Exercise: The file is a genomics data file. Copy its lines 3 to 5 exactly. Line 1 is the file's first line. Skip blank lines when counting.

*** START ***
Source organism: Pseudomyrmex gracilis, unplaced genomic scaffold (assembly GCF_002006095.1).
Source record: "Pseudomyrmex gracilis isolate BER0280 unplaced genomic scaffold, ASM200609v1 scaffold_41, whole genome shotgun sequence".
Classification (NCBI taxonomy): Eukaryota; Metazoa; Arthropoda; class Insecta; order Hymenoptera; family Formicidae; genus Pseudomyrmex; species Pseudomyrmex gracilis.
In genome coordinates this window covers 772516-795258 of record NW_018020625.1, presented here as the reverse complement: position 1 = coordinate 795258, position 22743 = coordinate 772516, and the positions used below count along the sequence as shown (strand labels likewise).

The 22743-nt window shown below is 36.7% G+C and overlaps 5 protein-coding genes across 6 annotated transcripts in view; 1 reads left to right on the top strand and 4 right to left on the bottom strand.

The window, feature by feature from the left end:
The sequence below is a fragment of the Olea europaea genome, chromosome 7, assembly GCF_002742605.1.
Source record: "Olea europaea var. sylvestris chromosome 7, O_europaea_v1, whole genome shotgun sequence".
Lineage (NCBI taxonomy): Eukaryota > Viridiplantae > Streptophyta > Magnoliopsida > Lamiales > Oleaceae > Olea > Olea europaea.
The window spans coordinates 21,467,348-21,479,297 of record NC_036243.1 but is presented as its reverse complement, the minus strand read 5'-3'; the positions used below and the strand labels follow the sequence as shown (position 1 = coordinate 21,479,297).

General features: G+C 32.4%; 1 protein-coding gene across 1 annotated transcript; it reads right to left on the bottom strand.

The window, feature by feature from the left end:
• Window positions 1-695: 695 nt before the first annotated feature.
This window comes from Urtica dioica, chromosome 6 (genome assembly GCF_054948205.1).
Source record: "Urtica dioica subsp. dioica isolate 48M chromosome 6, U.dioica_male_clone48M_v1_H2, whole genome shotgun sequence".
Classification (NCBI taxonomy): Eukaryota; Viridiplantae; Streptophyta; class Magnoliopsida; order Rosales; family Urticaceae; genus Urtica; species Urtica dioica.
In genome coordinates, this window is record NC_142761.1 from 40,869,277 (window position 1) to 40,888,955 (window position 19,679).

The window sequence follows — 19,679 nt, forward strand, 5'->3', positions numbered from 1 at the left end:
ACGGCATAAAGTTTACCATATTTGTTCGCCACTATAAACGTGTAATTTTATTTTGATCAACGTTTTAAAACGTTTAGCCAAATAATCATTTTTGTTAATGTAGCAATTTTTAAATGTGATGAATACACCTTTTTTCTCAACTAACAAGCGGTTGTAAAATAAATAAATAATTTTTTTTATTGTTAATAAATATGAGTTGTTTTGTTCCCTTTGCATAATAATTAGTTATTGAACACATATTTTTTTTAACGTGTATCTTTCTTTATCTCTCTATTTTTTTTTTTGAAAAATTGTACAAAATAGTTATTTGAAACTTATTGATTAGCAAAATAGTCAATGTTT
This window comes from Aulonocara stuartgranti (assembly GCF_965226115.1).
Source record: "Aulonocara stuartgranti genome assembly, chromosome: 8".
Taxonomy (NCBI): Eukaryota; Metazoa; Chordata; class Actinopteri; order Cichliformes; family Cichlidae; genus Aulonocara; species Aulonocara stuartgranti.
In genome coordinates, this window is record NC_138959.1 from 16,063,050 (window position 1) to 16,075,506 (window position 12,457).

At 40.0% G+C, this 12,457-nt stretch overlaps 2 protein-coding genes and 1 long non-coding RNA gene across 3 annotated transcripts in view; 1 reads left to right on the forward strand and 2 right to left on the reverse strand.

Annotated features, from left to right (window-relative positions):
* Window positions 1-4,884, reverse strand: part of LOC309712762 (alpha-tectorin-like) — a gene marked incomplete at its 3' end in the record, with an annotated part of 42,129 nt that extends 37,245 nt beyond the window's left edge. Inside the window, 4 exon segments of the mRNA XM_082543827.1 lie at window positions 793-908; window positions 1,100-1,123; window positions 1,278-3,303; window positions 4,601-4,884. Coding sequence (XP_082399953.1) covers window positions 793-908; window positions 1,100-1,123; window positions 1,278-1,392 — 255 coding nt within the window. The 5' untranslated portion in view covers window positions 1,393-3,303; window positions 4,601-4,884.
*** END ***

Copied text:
Classification (NCBI taxonomy): Eukaryota; Metazoa; Arthropoda; class Insecta; order Hymenoptera; family Formicidae; genus Pseudomyrmex; species Pseudomyrmex gracilis.
In genome coordinates this window covers 772516-795258 of record NW_018020625.1, presented here as the reverse complement: position 1 = coordinate 795258, position 22743 = coordinate 772516, and the positions used below count along the sequence as shown (strand labels likewise).

The 22743-nt window shown below is 36.7% G+C and overlaps 5 protein-coding genes across 6 annotated transcripts in view; 1 reads left to right on the top strand and 4 right to left on the bottom strand.